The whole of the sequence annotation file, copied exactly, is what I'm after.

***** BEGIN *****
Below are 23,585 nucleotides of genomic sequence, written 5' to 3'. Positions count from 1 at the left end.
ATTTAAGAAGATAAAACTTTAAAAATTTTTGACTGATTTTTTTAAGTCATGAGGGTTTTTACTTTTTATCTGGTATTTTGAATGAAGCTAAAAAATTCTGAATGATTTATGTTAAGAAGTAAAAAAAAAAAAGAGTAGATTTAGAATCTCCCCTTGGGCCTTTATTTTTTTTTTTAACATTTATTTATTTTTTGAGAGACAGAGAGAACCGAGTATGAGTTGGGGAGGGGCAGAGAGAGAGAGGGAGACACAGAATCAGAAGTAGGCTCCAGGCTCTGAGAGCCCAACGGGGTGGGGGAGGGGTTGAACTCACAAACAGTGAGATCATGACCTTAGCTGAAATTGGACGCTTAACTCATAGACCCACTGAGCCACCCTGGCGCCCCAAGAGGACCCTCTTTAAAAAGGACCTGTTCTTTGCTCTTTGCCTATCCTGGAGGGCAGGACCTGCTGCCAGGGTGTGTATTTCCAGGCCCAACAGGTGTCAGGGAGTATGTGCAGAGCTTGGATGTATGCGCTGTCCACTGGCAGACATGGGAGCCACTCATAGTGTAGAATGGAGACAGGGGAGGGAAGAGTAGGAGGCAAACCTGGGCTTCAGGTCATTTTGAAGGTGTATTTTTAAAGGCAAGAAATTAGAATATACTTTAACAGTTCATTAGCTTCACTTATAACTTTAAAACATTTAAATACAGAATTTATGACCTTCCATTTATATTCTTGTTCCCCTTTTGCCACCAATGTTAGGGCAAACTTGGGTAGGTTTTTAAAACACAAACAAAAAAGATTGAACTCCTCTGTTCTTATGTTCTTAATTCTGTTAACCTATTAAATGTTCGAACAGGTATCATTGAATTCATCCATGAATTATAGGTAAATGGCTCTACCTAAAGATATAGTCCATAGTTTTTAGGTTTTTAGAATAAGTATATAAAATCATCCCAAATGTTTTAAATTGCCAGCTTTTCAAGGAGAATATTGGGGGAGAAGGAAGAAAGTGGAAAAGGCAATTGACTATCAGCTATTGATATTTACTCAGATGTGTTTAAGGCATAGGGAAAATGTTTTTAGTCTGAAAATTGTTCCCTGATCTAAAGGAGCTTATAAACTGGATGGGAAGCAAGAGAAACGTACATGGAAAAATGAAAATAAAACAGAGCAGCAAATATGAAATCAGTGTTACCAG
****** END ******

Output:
Below are 23,585 nucleotides of genomic sequence, written 5' to 3'. Positions count from 1 at the left end.
ATTTAAGAAGATAAAACTTTAAAAATTTTTGACTGATTTTTTTAAGTCATGAGGGTTTTTACTTTTTATCTGGTATTTTGAATGAAGCTAAAAAATTCTGAATGATTTATGTTAAGAAGTAAAAAAAAAAAAGAGTAGATTTAGAATCTCCCCTTGGGCCTTTATTTTTTTTTTTAACATTTATTTATTTTTTGAGAGACAGAGAGAACCGAGTATGAGTTGGGGAGGGGCAGAGAGAGAGAGGGAGACACAGAATCAGAAGTAGGCTCCAGGCTCTGAGAGCCCAACGGGGTGGGGGAGGGGTTGAACTCACAAACAGTGAGATCATGACCTTAGCTGAAATTGGACGCTTAACTCATAGACCCACTGAGCCACCCTGGCGCCCCAAGAGGACCCTCTTTAAAAAGGACCTGTTCTTTGCTCTTTGCCTATCCTGGAGGGCAGGACCTGCTGCCAGGGTGTGTATTTCCAGGCCCAACAGGTGTCAGGGAGTATGTGCAGAGCTTGGATGTATGCGCTGTCCACTGGCAGACATGGGAGCCACTCATAGTGTAGAATGGAGACAGGGGAGGGAAGAGTAGGAGGCAAACCTGGGCTTCAGGTCATTTTGAAGGTGTATTTTTAAAGGCAAGAAATTAGAATATACTTTAACAGTTCATTAGCTTCACTTATAACTTTAAAACATTTAAATACAGAATTTATGACCTTCCATTTATATTCTTGTTCCCCTTTTGCCACCAATGTTAGGGCAAACTTGGGTAGGTTTTTAAAACACAAACAAAAAAGATTGAACTCCTCTGTTCTTATGTTCTTAATTCTGTTAACCTATTAAATGTTCGAACAGGTATCATTGAATTCATCCATGAATTATAGGTAAATGGCTCTACCTAAAGATATAGTCCATAGTTTTTAGGTTTTTAGAATAAGTATATAAAATCATCCCAAATGTTTTAAATTGCCAGCTTTTCAAGGAGAATATTGGGGGAGAAGGAAGAAAGTGGAAAAGGCAATTGACTATCAGCTATTGATATTTACTCAGATGTGTTTAAGGCATAGGGAAAATGTTTTTAGTCTGAAAATTGTTCCCTGATCTAAAGGAGCTTATAAACTGGATGGGAAGCAAGAGAAACGTACATGGAAAAATGAAAATAAAACAGAGCAGCAAATATGAAATCAGTGTTACCAG